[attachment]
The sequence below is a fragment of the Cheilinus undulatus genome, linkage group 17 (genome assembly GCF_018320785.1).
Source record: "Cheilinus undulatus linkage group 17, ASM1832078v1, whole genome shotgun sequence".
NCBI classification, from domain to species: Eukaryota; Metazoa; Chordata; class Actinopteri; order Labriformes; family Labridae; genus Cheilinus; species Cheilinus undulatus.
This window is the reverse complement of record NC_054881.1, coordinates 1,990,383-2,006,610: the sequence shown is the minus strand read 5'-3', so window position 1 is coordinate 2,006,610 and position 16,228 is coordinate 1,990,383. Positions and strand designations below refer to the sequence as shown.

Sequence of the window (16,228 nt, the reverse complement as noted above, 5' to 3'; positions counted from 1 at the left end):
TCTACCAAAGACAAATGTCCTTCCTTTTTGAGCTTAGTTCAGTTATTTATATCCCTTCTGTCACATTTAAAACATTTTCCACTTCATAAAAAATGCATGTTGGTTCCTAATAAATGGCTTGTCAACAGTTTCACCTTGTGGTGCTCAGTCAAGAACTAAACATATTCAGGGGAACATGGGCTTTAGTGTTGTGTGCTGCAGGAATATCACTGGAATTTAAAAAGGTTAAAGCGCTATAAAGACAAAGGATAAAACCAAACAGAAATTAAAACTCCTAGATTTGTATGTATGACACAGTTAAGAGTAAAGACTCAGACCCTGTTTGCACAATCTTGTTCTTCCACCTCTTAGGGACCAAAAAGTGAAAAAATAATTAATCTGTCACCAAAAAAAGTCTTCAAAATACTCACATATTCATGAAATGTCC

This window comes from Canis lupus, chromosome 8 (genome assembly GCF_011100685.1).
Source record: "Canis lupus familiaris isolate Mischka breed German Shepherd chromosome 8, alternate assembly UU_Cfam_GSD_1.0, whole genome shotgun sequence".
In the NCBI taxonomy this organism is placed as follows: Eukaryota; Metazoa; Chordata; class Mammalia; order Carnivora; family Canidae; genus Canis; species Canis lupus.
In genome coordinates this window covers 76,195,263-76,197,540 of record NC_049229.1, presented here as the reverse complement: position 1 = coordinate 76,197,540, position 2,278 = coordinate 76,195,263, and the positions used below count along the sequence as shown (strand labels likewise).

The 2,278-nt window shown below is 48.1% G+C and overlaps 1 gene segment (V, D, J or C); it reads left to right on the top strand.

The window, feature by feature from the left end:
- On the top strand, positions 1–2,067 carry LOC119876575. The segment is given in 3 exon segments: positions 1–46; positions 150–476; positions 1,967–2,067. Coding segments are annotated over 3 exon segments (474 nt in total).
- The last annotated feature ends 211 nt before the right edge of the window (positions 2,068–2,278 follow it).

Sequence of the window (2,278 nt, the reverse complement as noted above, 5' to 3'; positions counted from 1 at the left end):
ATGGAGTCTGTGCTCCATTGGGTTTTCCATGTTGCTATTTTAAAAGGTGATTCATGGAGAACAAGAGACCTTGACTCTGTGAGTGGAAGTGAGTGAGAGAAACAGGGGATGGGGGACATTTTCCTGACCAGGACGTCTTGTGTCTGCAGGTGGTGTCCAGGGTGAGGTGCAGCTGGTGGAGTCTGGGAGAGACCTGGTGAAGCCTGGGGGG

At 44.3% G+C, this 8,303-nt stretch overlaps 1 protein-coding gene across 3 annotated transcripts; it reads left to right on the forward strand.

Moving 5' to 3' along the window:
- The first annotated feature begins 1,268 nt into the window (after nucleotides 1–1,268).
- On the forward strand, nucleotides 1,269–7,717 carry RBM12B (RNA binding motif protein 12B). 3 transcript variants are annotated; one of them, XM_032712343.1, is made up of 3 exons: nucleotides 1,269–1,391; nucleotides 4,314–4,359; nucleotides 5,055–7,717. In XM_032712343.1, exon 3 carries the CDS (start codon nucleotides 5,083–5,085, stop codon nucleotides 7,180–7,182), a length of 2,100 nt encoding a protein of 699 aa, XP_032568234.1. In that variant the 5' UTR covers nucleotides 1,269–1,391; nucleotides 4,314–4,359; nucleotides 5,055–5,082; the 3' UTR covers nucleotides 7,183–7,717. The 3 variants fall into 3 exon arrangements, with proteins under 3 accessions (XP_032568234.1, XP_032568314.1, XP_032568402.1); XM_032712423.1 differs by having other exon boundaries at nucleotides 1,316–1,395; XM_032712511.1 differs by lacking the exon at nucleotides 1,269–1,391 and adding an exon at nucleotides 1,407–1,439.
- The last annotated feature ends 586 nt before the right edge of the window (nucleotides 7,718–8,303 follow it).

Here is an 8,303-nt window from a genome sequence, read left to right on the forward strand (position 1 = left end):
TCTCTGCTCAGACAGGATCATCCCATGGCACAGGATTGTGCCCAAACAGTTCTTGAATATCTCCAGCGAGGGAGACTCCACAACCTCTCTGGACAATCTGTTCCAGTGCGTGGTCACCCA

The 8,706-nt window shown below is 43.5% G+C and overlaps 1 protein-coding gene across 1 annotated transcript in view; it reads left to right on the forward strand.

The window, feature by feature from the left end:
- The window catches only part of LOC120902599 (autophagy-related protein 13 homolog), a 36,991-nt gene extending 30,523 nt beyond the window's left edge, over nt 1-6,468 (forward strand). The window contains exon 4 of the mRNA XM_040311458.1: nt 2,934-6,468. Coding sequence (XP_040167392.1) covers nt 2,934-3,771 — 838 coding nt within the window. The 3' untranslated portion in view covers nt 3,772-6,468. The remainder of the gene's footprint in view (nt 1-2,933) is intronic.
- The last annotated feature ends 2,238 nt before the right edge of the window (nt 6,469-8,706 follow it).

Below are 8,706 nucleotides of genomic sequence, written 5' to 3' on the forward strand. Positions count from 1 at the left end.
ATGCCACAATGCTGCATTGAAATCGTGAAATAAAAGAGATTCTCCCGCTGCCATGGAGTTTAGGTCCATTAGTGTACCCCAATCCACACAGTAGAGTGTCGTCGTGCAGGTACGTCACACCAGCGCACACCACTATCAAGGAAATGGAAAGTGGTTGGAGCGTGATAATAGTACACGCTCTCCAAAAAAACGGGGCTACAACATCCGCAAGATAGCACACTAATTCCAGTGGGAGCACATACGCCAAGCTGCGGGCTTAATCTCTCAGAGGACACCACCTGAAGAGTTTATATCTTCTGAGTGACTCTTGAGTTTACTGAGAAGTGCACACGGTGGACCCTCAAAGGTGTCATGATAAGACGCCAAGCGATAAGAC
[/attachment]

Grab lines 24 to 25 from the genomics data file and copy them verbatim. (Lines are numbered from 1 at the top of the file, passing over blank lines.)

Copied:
The 8,706-nt window shown below is 43.5% G+C and overlaps 1 protein-coding gene across 1 annotated transcript in view; it reads left to right on the forward strand.

The window, feature by feature from the left end: